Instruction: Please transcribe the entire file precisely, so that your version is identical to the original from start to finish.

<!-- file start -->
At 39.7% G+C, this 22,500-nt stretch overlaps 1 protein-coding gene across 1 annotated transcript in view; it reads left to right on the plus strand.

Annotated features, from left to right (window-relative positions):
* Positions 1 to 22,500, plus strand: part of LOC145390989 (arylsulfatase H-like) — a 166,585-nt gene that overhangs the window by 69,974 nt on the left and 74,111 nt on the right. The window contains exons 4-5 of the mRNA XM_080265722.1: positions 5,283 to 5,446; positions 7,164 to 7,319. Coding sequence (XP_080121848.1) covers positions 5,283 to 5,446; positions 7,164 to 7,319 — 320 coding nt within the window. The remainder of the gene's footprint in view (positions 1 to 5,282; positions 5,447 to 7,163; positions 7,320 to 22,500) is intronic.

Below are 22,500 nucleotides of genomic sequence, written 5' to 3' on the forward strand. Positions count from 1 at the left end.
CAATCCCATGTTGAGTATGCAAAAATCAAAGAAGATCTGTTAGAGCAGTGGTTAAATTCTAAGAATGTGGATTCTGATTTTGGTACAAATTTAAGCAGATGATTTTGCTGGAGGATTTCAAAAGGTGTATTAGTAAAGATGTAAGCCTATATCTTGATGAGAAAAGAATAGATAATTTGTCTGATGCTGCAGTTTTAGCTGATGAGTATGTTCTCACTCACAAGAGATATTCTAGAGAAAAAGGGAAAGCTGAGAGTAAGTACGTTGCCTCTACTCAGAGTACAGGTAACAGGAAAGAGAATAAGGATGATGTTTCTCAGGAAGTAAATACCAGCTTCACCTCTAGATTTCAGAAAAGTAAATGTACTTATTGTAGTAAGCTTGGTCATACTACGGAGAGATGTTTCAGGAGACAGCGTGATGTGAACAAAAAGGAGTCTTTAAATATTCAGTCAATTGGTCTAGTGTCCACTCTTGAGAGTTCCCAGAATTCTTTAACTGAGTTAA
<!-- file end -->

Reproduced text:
At 39.7% G+C, this 22,500-nt stretch overlaps 1 protein-coding gene across 1 annotated transcript in view; it reads left to right on the plus strand.

Annotated features, from left to right (window-relative positions):
* Positions 1 to 22,500, plus strand: part of LOC145390989 (arylsulfatase H-like) — a 166,585-nt gene that overhangs the window by 69,974 nt on the left and 74,111 nt on the right. The window contains exons 4-5 of the mRNA XM_080265722.1: positions 5,283 to 5,446; positions 7,164 to 7,319. Coding sequence (XP_080121848.1) covers positions 5,283 to 5,446; positions 7,164 to 7,319 — 320 coding nt within the window. The remainder of the gene's footprint in view (positions 1 to 5,282; positions 5,447 to 7,163; positions 7,320 to 22,500) is intronic.

Below are 22,500 nucleotides of genomic sequence, written 5' to 3' on the forward strand. Positions count from 1 at the left end.
CAATCCCATGTTGAGTATGCAAAAATCAAAGAAGATCTGTTAGAGCAGTGGTTAAATTCTAAGAATGTGGATTCTGATTTTGGTACAAATTTAAGCAGATGATTTTGCTGGAGGATTTCAAAAGGTGTATTAGTAAAGATGTAAGCCTATATCTTGATGAGAAAAGAATAGATAATTTGTCTGATGCTGCAGTTTTAGCTGATGAGTATGTTCTCACTCACAAGAGATATTCTAGAGAAAAAGGGAAAGCTGAGAGTAAGTACGTTGCCTCTACTCAGAGTACAGGTAACAGGAAAGAGAATAAGGATGATGTTTCTCAGGAAGTAAATACCAGCTTCACCTCTAGATTTCAGAAAAGTAAATGTACTTATTGTAGTAAGCTTGGTCATACTACGGAGAGATGTTTCAGGAGACAGCGTGATGTGAACAAAAAGGAGTCTTTAAATATTCAGTCAATTGGTCTAGTGTCCACTCTTGAGAGTTCCCAGAATTCTTTAACTGAGTTAA